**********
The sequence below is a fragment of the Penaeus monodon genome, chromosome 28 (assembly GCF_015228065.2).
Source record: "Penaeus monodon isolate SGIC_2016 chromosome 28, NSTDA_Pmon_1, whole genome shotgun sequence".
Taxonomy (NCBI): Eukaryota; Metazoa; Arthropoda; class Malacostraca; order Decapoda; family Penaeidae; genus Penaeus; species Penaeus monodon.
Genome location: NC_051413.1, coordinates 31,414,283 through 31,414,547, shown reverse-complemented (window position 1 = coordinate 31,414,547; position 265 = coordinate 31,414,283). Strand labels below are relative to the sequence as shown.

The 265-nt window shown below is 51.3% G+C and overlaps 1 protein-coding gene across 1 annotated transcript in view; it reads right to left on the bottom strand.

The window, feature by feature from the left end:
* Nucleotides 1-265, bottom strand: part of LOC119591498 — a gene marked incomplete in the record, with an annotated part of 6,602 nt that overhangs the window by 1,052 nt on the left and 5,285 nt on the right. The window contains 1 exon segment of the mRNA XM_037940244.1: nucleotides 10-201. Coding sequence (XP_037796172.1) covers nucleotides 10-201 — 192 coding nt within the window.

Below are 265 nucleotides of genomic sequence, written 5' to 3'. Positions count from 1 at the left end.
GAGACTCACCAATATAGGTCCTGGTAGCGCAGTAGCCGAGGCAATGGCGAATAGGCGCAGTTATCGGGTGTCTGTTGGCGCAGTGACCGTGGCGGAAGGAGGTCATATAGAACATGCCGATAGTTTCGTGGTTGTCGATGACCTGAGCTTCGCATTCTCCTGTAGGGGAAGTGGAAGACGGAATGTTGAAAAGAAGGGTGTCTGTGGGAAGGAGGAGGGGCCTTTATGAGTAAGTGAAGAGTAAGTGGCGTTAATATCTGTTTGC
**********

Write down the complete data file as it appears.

The sequence below is a fragment of the Penaeus monodon genome, chromosome 28 (assembly GCF_015228065.2).
Source record: "Penaeus monodon isolate SGIC_2016 chromosome 28, NSTDA_Pmon_1, whole genome shotgun sequence".
Taxonomy (NCBI): Eukaryota; Metazoa; Arthropoda; class Malacostraca; order Decapoda; family Penaeidae; genus Penaeus; species Penaeus monodon.
Genome location: NC_051413.1, coordinates 31,414,283 through 31,414,547, shown reverse-complemented (window position 1 = coordinate 31,414,547; position 265 = coordinate 31,414,283). Strand labels below are relative to the sequence as shown.

The 265-nt window shown below is 51.3% G+C and overlaps 1 protein-coding gene across 1 annotated transcript in view; it reads right to left on the bottom strand.

The window, feature by feature from the left end:
* Nucleotides 1-265, bottom strand: part of LOC119591498 — a gene marked incomplete in the record, with an annotated part of 6,602 nt that overhangs the window by 1,052 nt on the left and 5,285 nt on the right. The window contains 1 exon segment of the mRNA XM_037940244.1: nucleotides 10-201. Coding sequence (XP_037796172.1) covers nucleotides 10-201 — 192 coding nt within the window.

Below are 265 nucleotides of genomic sequence, written 5' to 3'. Positions count from 1 at the left end.
GAGACTCACCAATATAGGTCCTGGTAGCGCAGTAGCCGAGGCAATGGCGAATAGGCGCAGTTATCGGGTGTCTGTTGGCGCAGTGACCGTGGCGGAAGGAGGTCATATAGAACATGCCGATAGTTTCGTGGTTGTCGATGACCTGAGCTTCGCATTCTCCTGTAGGGGAAGTGGAAGACGGAATGTTGAAAAGAAGGGTGTCTGTGGGAAGGAGGAGGGGCCTTTATGAGTAAGTGAAGAGTAAGTGGCGTTAATATCTGTTTGC